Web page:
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mentary, tentative, and indirectly delivered, coincides in such a manner with the germs of pure philosophical speculation, that the two appear as one and the same. And again, as to the subject-matter, while in point of outward form physics and ethics become more distinctly separate, they are united in a peculiar manner in both dialogues. And in the Statesman this is done by the view, only mythical indeed, taken of the historical as subject to the law of nature and conformity of the world itself, and in this point of view, our myth, as it is generally regarded, is anticipatory of the Timaeus, and, as such, corresponds to the approximation to the Platonic Republic.

VIII. THE BANQUET.

A PERson having read the two preceding dialogues and now seeing the Symposium follow, might ask, looking to the beginning of the Sophist, why the Eleatic Stranger, when Socrates enquired what place the Sophist, Statesman, and Philosopher—all these occupy both independently and according to their distinction, form, and relation to one another, has answered only as relates to two of them, and not the third. And we might repeat to him on the one hand, that this Eleatic Stranger, because it would have been a sacrilegious act to describe the sophist first, has already mixed up with his attempt to discover that character, the description of the philosopher, though without naming him, as has already been remarked in the Introduction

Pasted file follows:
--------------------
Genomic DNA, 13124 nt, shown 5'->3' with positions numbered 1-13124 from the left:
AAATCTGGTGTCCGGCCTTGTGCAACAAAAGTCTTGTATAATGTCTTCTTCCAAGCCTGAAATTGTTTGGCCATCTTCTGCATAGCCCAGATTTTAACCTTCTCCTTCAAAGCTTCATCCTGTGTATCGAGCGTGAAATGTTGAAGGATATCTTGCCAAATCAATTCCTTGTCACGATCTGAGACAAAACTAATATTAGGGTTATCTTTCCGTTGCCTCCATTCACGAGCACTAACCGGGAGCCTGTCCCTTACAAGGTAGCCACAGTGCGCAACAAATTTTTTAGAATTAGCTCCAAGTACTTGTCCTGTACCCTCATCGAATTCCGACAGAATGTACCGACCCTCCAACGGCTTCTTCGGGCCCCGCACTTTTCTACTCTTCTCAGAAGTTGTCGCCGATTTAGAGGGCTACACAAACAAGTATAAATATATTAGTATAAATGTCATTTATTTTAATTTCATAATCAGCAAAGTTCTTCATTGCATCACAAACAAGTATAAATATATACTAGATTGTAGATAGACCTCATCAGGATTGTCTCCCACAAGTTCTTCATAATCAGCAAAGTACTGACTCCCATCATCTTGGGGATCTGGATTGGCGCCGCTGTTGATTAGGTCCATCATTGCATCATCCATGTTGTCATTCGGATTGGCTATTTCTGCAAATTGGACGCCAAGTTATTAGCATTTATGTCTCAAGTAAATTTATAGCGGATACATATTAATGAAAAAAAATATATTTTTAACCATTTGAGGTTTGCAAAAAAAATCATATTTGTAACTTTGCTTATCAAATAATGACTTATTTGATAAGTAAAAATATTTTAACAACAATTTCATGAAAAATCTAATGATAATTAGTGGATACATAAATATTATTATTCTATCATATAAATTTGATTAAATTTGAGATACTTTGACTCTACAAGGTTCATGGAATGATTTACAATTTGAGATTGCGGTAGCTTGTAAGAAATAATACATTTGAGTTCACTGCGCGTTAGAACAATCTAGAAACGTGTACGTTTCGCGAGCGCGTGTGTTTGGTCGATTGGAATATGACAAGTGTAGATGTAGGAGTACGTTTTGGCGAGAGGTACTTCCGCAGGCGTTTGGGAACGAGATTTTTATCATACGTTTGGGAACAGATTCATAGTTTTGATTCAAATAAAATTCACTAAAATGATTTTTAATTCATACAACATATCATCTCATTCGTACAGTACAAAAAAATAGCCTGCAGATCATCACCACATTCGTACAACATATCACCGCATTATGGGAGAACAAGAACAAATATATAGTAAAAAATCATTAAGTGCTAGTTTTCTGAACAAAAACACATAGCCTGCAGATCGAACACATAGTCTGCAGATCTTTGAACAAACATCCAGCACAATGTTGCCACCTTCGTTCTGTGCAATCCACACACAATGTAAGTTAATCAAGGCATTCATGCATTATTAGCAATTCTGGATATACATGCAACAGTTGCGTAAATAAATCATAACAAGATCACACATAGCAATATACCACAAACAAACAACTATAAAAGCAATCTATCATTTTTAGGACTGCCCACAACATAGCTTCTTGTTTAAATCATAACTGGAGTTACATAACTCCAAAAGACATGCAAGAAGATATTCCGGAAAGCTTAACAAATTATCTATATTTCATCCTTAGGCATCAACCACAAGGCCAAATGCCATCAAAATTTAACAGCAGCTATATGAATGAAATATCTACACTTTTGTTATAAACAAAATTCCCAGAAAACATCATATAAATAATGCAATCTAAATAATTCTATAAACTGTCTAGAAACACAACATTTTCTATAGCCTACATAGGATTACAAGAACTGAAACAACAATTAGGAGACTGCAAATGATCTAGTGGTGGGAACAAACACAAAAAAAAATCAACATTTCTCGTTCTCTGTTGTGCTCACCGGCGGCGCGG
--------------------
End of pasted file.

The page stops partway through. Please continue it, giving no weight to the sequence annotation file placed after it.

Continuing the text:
to that dialogue; on the other hand, that Plato, independent of this anticipation, tired with the already twice repeated and strict form, which could only be alleviated and enlivened by the touches of humour thrown in, did not wish to describe the philosopher also by the same method, Whence it arises, that the trilogy, regarded in this point of view, does indeed continue imperfect, but to those who consider it on less narrow principles, it will appear in general more beautifully and nobly completed by the dialogue now before us, and the next that follows, the Phaedon. For in these two dialogues taken together, Plato exhibits before us an image of a philosopher in the person of Socrates. In the Phaedon, of which we cannot here speak more closely, he displays him as he appears in death, while in our Symposium the same philosopher is ennobled as he lived, by that panegyric of Alcibiades, which is manifestly the crest and crown of the whole dialogue, and exhibits Socrates to us in the unwearied enthusiasm of contemplation, and in joyous communication of the results, in the contempt of danger and exaltation above external things, in the purity of all his relations, and in his inward divinity under that light and cheerful exterior; in short, in that perfect-soundness of body and mind, and, consequently, of existence generally, But if we were to repeat all this, and no other answer, certainly, could be given, it would strike the majority of readers with surprise, because it is unusual to consider the two dialogues from this point of view, and few only would find in such an account any thing worth notice, the majority nothing; because in the two dialogues, even if more importance is to be attributed to the description of Socrates than is usually done, still the remaining and larger part cannot be thrown entirely into the background, and as regards the present dialogue, it may seem as difficult to explain how the preceding speeches about love are to be connected with this panegyric of Alcibiades, as that panegyric with these speeches, if the former is regarded as the principal part. But our answer was intended to apply only to the first inquiry, a half which does not pretend to be more than the whole. On the contrary, the connection of the Symposium with the Phaedon, as well as the place which we assign to the former, depends no less upon the lovespeeches than upon the episode of Alcibiades, and our opinion only goes to uphold that, from the point of view here established, the whole may sooner appear as really one united whole, than from any other; so that we might maintain that whoever considers the Symposium only with reference to itself, and independently of this connection and purport, as is usually done, sees, as far at least as regards the composition, only as it were the external Silenus-form, beautiful indeed, and elegantly worked, but still extravagant and eccentric, and not the infinitely more costly image of the god enclosed within. In order, then, to open the former and bring the latter to light, we must connect the Symposium also with the problem started in the Sophist, which announces a complete trilogy. . Now, in addition to the Sophist and the Statesman, the third object of Socrates' enquiry is not merely the idea of knowledge and wisdom, but a philosopher, a man also like them, who, although god-like when compared with the inferior life of the majority of men, moves notwithstanding a man among men. Consequently, it is not the abstract essence and nature of wisdom that is to be described, but its life and appearance in the mortal life of the visible man, in which wisdom herself, for this is manifestly Plato's principal point in all his explanations respecting philosophy, has put on mortality, and displays herself subject to the conditions of time, as a progressive and expanding power, so that even the life of a philosopher is far from a repose in wisdom, but an endeavour to retain it, and, attaching it to every projecting point, to create in the whole of time and the whole of space something upon which an immortality may arise in the mortal. And when the name of love is given to this endeavour, and the excitement and living formation, not only of true conceptions of the good and just, with which the statesman is engaged, and of which even the great mass is susceptible, but rather the formation of knowledge in the few who are capable of it, is regarded as a species of procreation, this is far from being merely a poetic comparison ; but it was absolutely necessary that Plato should look upon both as one and the same, and only view that spiritual procreation as a higher order of the similar and similarly named energy, since, according to his theory, even the natural birth was nothing but a reproduction of the same eternal form and idea, and, consequently, the immortality of the same in the mortal. Now that the recipient of every means of production generally is the beautiful, the same, that is, in whose particular life and existence the harmony of the universe is visibly recognised as peculiarly innate in it, this is a point which, to any one who is not a perfect stranger to the Hellenic nature, can require no elucidation. When, therefore, the love that creates in the beautiful is described, the business of the philosopher in general is described at the same time, and in order to designate his place in particular, it is only necessary to define the relation of his love and its object, to every other species and object of the same passion. Now, this easily appears to every reader to be the main subject of what Socrates here again repeats, as matter of former discussion between himself and Diotima. For it is scarcely possible that any one should be misled by the single fact, that this wise lady, when out of the more general idea of desire, she seeks for the proper idea of love in the more contracted sense, excludes the love of wisdom, with others like it, from this narrowed sphere. Or, if any one should take occasion from this circumstance to object to our explanation, let him only try whether it would have been possible to place the subject in that light which the purport of Diotima's speech required, without setting aside, by way of beginning, the endeavour after wisdom also, as coming under the general idea of desire, in order to obtain for love as its peculiar character, the desire to create. But starting from this, the whole discussion manifestly displays the uninterrupted gradation, not only from the pleasure arising from the contemplation of personal beauty, through that which every larger object, whether single or manifold, may occasion, to that immediate pleasure whose source is in the eternal beauty, which, without further contemplation of that which is particular and individual, displays itself to the mind's eye when practised and quickened by this order of training, but also, the gradation from the procreation of natural life through that of correct conception up to that participation, which ranges far beyond all master-skill in detail, in N N